AQ SPORT: College athletics DEFINITION: An automatic qualifier is a team from a major athletic conference that automatically has a guaranteed spot in postseason play. USE: Oklahoma received a bid to the Fiesta Bowl because it was an AQ from the Big 12.

File photo: Iowa State Daily The Iowa Corn Growers Association announced Tuesday it will change the new Cy-Hawk trophy it unveiled last week after overwhelming criticism from fans. Without the action of a couple football fans more than 30 years ago to revive the series between Iowa State and Iowa, there would be no trophy to quarrel about.

Series promotes state rivalry

By Jake.Calhoun The Cy-Hawk series — the annual rivalry between Iowa and Iowa State — has garnered a lot of attention with the recent unveiling of a new trophy by the Iowa Corn Growers Association last week. The trophy, which depicts an Iowa family out in the corn fields, has seen overwhelming criticism, compelling Iowa Corn to change the trophy, as announced at a media event Tuesday. Without the action of a couple fans more than 30 years ago, though, there would be no trophy to quarrel about. “[Iowa and Iowa State] did not play each other for 43 years,” said Bob Uetz, Ames High teacher and architect of the former Cy-Hawk Trophy. “In ‘77, we went up to the game. It was the first time they played in 43 years; there were a bunch of us that were obviously just very pleased and wanted to do something to promote it because at that point, it was very

political.” After the 1977 game ending the 43-year absence of the rivalry, which Iowa won 12-10, Uetz and a couple friends sprouted the idea of making a trophy for the series to legitimize the rivalry for years to come. “We were just a group of fans that wanted to promote the series and wanted them to play every year,” Uetz said. “We thought it was a great thing for the state, the fans, both schools and so on.” The group had trouble sanctioning the trophy for the series until learning then-Gov. Robert Ray’s two daughters attended both schools separately. “He’d sit on one side of the stands the first half and the other side of the stands the second half,” Uetz said. “We thought, ‘Perfect, here’s a popular governor not taking a stand one way or the other.’” Uetz and Co. managed to get Ray to agree to present the trophy, which had been a staple of the series until this past year. Hy-Vee had sponsored the series since 2004 until giving it up to Iowa Corn this past April.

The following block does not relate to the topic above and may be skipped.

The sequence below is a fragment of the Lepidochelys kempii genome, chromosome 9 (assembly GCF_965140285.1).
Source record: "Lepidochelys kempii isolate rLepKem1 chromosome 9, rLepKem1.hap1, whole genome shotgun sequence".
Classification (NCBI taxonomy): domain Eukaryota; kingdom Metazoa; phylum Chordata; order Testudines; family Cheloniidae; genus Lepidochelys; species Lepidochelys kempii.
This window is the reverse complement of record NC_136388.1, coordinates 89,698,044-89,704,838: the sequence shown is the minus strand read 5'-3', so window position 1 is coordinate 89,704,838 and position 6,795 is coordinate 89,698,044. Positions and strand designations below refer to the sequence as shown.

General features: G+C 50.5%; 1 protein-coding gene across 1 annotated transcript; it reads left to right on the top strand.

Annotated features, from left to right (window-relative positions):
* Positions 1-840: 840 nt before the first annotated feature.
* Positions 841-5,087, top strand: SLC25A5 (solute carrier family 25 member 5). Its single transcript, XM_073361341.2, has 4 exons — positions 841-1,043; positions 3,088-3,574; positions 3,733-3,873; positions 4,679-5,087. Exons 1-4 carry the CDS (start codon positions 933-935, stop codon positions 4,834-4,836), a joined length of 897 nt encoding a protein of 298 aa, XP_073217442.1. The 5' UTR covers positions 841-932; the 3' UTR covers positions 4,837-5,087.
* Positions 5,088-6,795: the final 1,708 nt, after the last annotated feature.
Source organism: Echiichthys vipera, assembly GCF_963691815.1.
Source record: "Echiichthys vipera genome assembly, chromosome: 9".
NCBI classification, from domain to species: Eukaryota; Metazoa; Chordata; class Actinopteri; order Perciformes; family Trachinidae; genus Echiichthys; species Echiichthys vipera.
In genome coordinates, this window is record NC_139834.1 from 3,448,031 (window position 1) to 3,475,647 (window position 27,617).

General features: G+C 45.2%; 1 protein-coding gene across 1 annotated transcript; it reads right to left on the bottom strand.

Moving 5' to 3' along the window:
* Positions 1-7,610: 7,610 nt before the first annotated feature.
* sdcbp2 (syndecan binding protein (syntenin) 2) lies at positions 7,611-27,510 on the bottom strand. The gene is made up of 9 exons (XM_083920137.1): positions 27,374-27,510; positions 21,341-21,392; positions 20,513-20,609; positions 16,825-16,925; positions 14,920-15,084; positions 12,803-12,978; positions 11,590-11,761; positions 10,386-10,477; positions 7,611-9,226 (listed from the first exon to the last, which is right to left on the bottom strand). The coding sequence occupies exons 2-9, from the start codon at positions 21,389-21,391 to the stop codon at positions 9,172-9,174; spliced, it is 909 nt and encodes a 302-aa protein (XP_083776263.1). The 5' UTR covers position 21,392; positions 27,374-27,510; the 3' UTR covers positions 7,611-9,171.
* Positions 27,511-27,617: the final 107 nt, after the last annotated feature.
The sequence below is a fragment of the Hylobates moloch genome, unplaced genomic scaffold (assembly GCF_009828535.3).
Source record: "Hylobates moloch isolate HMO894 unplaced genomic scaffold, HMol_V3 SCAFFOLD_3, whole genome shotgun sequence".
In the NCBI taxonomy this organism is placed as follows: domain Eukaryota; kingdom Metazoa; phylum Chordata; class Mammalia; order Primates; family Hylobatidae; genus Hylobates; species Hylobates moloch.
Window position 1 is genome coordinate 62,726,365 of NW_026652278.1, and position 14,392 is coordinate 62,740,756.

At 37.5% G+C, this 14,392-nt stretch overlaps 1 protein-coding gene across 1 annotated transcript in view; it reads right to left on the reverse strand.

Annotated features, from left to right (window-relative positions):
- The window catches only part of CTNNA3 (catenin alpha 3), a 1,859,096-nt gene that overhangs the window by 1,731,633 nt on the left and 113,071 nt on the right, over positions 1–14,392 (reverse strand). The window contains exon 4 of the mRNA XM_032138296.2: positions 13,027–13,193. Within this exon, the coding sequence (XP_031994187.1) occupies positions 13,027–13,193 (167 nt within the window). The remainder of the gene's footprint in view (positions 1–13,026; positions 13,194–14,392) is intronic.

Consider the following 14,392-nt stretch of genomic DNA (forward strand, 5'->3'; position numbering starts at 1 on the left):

Iowa Corn was presented with the opportunity to acquire sponsorship of the series due to its success in its sponsoring of the Cy-Hawk Gameday tailgating event, said Kevin Ross, vice president of Iowa Corn. Ruth Comer, spokeswoman for Hy-Vee, said both schools approached the West Des Moines-based company with the news that Iowa Corn had expressed interest in assuming sponsorship of the series. “We decided there were probably some other things we could probably do, maybe try to mix it up a little bit, just with different sponsorships,” Comer said. “So at that time we said that was fine as long as they had another sponsor that we would do our sponsorship of the schools in a different way.” Even though Hy-Vee will be pursuing other interests, Ross had nothing but nice things to say about his company’s predecessor. “Hy-Vee did a commendable job of putting this series on a different level,” Ross said. “We really respect what they did with the CyHawk series.”


Jantz keeps his focus on winning By Jeremiah.Davis Call him Charlie Sheen. Now that he’s been named the starting quarterback for the Iowa State Cyclones, Steele Jantz is focused only on winning. “My goal from day one was to just do whatever I can to win,” Jantz said. “Part of that was becoming the starter. But now that I am the starter, it’s still doing whatever I can to win, just in different ways.” Jantz spoke to the media for the first time since being named the starter Saturday, and now that the decision on quarterback has been made, it’s back to business for the Cyclones. “Now it’s just all about getting the team ready to play and not the QB competition,” Jantz said. “Our attitude even before I was named the starter was just everyone getting ready for the season, so that’s still the same thing. That’s kind of the theme of the team right now.” Coach Paul Rhoads hasn’t noticed any significant changes in how the offense has operated since the announcement. He did say, however, that Jantz has been “better than good” in the days since he was named starter. “He and Jared [Barnett] both continue to progress,” Rhoads said. “I don’t know if I detect more confidence, but they’re playing with confidence, and that’s what you’d expect. I see more leadership out of him, and I think part of that goes [with] when you’re given the keys, you better drive the car.” Rhoads went on to say